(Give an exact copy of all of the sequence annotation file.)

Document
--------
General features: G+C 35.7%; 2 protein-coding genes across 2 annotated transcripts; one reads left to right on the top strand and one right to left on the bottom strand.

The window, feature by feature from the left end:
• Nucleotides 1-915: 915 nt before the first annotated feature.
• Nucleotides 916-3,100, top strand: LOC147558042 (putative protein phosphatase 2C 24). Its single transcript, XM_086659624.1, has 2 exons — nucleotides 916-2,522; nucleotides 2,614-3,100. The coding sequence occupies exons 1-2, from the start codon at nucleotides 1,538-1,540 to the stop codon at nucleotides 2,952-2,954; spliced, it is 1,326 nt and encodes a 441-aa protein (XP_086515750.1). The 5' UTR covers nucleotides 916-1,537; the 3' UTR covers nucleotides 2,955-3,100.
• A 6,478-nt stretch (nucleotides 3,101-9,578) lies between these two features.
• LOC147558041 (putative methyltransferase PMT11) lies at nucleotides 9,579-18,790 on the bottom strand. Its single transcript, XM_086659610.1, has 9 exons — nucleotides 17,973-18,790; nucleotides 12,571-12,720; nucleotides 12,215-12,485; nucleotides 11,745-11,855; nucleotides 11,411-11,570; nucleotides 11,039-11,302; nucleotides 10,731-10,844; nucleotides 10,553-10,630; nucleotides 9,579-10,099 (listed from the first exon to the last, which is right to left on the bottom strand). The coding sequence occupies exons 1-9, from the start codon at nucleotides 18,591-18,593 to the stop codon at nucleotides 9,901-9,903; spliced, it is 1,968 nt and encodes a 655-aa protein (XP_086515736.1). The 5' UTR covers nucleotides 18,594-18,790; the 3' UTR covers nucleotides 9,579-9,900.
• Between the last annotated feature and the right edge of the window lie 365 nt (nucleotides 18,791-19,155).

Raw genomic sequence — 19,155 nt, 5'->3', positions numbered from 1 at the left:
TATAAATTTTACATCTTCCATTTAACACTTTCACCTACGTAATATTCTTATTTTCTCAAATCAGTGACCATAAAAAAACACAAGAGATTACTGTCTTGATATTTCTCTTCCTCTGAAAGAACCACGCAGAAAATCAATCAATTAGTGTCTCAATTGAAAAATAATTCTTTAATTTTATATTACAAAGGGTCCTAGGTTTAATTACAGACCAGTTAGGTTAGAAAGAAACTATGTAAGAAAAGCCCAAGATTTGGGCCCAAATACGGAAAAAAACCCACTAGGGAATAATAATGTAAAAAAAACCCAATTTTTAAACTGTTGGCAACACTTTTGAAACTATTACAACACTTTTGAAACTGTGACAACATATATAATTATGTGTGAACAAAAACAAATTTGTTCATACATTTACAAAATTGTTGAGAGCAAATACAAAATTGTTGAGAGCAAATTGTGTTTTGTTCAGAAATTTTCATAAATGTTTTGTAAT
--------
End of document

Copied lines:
General features: G+C 35.7%; 2 protein-coding genes across 2 annotated transcripts; one reads left to right on the top strand and one right to left on the bottom strand.

The window, feature by feature from the left end:
• Nucleotides 1-915: 915 nt before the first annotated feature.
• Nucleotides 916-3,100, top strand: LOC147558042 (putative protein phosphatase 2C 24). Its single transcript, XM_086659624.1, has 2 exons — nucleotides 916-2,522; nucleotides 2,614-3,100. The coding sequence occupies exons 1-2, from the start codon at nucleotides 1,538-1,540 to the stop codon at nucleotides 2,952-2,954; spliced, it is 1,326 nt and encodes a 441-aa protein (XP_086515750.1). The 5' UTR covers nucleotides 916-1,537; the 3' UTR covers nucleotides 2,955-3,100.
• A 6,478-nt stretch (nucleotides 3,101-9,578) lies between these two features.
• LOC147558041 (putative methyltransferase PMT11) lies at nucleotides 9,579-18,790 on the bottom strand. Its single transcript, XM_086659610.1, has 9 exons — nucleotides 17,973-18,790; nucleotides 12,571-12,720; nucleotides 12,215-12,485; nucleotides 11,745-11,855; nucleotides 11,411-11,570; nucleotides 11,039-11,302; nucleotides 10,731-10,844; nucleotides 10,553-10,630; nucleotides 9,579-10,099 (listed from the first exon to the last, which is right to left on the bottom strand). The coding sequence occupies exons 1-9, from the start codon at nucleotides 18,591-18,593 to the stop codon at nucleotides 9,901-9,903; spliced, it is 1,968 nt and encodes a 655-aa protein (XP_086515736.1). The 5' UTR covers nucleotides 18,594-18,790; the 3' UTR covers nucleotides 9,579-9,900.
• Between the last annotated feature and the right edge of the window lie 365 nt (nucleotides 18,791-19,155).

Raw genomic sequence — 19,155 nt, 5'->3', positions numbered from 1 at the left:
TATAAATTTTACATCTTCCATTTAACACTTTCACCTACGTAATATTCTTATTTTCTCAAATCAGTGACCATAAAAAAACACAAGAGATTACTGTCTTGATATTTCTCTTCCTCTGAAAGAACCACGCAGAAAATCAATCAATTAGTGTCTCAATTGAAAAATAATTCTTTAATTTTATATTACAAAGGGTCCTAGGTTTAATTACAGACCAGTTAGGTTAGAAAGAAACTATGTAAGAAAAGCCCAAGATTTGGGCCCAAATACGGAAAAAAACCCACTAGGGAATAATAATGTAAAAAAAACCCAATTTTTAAACTGTTGGCAACACTTTTGAAACTATTACAACACTTTTGAAACTGTGACAACATATATAATTATGTGTGAACAAAAACAAATTTGTTCATACATTTACAAAATTGTTGAGAGCAAATACAAAATTGTTGAGAGCAAATTGTGTTTTGTTCAGAAATTTTCATAAATGTTTTGTAAT